What’s more, the ground rent may undergo annual adjustments, as is commonly the case. These adjustments can be tied to various factors such as an agreed measure of inflation, mortgage interest rates, or prevailing land values. Such variability introduces an additional, unquantifiable cost factor to a leasehold investor’s calculations.

All of this assumes the putative lessee is buying a leasehold with cash, so the cost of a mortgage has been ignored. If the buyer requires a mortgage, at current rates, it will cost around 2% annually. This expense must be deducted from the rental yield on the leasehold home, which currently averages around three percent nationwide. Additionally, this analysis overlooks the expenses associated with managing a property rented to third parties. Mostly, these expenses will consist of the maintenance of the structure and its fixed amenities (faulty wiring or a burst water pipe can be more costly), as well as property taxes, which vary widely between cantons.

Thankfully, maintenance costs and mortgage interest can be offset against income tax. Nonetheless, these expenses must be paid out of the lessee’s pocket beforehand and that will, in effect, reduce the cash flow generated from rental income.

What Is the Difference in Terms of Cost?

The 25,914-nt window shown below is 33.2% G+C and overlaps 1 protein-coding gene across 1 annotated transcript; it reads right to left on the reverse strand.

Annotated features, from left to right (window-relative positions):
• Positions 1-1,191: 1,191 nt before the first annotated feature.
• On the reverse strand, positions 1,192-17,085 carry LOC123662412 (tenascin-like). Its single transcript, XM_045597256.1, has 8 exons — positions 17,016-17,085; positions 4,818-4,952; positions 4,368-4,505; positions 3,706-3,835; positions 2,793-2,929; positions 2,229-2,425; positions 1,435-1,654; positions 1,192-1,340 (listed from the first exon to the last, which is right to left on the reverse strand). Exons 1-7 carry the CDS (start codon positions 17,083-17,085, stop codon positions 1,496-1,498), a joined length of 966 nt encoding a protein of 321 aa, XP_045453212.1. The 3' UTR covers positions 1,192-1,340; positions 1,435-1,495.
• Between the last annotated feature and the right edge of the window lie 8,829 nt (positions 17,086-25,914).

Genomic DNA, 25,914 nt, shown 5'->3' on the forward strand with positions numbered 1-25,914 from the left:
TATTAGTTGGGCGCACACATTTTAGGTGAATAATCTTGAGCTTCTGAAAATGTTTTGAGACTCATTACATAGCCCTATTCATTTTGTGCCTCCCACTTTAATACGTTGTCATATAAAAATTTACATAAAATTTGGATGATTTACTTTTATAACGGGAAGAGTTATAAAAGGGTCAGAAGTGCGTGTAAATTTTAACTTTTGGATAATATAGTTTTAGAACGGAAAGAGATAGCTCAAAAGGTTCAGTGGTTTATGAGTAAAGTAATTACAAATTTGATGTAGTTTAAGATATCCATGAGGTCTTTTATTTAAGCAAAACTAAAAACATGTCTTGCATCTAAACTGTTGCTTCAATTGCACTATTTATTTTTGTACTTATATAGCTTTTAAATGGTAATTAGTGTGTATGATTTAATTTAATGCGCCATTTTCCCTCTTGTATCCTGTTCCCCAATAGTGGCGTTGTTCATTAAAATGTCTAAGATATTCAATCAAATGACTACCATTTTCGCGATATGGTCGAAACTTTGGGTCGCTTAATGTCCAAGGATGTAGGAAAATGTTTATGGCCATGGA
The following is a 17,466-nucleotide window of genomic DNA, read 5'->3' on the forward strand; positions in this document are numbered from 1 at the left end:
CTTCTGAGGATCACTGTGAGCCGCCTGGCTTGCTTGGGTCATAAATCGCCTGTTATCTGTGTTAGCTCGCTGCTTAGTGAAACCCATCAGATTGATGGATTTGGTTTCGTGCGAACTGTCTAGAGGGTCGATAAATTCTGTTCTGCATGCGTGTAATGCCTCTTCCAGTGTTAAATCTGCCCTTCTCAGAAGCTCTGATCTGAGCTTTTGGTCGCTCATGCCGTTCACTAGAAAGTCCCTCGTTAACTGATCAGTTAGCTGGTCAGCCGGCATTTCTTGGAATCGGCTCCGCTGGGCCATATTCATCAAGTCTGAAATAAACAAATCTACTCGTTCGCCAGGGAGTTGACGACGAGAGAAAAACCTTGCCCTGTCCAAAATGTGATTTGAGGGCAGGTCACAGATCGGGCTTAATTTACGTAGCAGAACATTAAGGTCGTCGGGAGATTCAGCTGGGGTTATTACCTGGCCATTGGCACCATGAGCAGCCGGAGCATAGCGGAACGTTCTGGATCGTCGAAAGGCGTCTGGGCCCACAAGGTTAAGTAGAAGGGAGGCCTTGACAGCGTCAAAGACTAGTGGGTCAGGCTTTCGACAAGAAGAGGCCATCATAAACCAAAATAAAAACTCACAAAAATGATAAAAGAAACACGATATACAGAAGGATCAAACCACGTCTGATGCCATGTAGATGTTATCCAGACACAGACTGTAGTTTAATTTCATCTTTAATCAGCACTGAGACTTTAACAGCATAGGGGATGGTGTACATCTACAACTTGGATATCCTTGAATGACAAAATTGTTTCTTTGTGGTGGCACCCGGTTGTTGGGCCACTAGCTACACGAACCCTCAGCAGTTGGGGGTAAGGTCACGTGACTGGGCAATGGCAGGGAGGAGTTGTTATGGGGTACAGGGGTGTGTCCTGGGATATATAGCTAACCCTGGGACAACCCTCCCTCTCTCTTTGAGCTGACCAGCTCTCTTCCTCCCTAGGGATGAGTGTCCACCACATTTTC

Up to this point, what we have discovered is that over time, the costs associated with leasing or buying a home in Switzerland aren’t really that different. Broadly speaking, the same is true of the potential returns. The shortage of land on which to build your home goes hand-in-hand with the shortage of homes already built. Consequently, the values of both land and buildings tend to rise and fall more or less together.

Swiss Residential Property Price Index (Q4 2019 = 100)
Source: Federal Statistical Office

Although the post-pandemic acceleration tapered off during 2022 and the first half of 2023, the chart shows that residential real estate values are finally starting to rise again. This will benefit both freeholders and leaseholders alike.

Conclusion: Own or Lease – What to Choose?

Ultimately, what will drive the decision to buy or lease a home or an investment property are the personal circumstances and goals. If you have an adequate level of income but are short of the necessary capital, a leasehold may be the best way to secure the benefits of real estate investment at a more manageable cost.

The downside is a less “complete” ownership title. Moreover, while a leasehold agreement can extend over decades, it can also be altered, and even terminated, by the lessor with only a few months' notice if circumstances change. Equally, however, if the lessee’s circumstances change, they, too, can notify their intention to change or end the agreement.

Even though freeholders sidestep these risks and concerns, they face significant initial investment, averaging around CHF 16’000 per square meter for a house or apartment in Zurich, and about CHF 15’000 in Geneva. That being said, despite the larger mortgage associated with freehold ownership, the overall financial burden tends to be lower, and they enjoy complete ownership of both the land and building.

Ultimately, the decision to pursue owning or leasing comes down to a careful assessment of financial capacity, lifestyle preferences, and risk tolerance. Whether one opts for the flexibility of a leasehold or the permanence of freehold ownership, both avenues offer opportunities for individuals to establish roots and invest in the vibrant Swiss real estate market.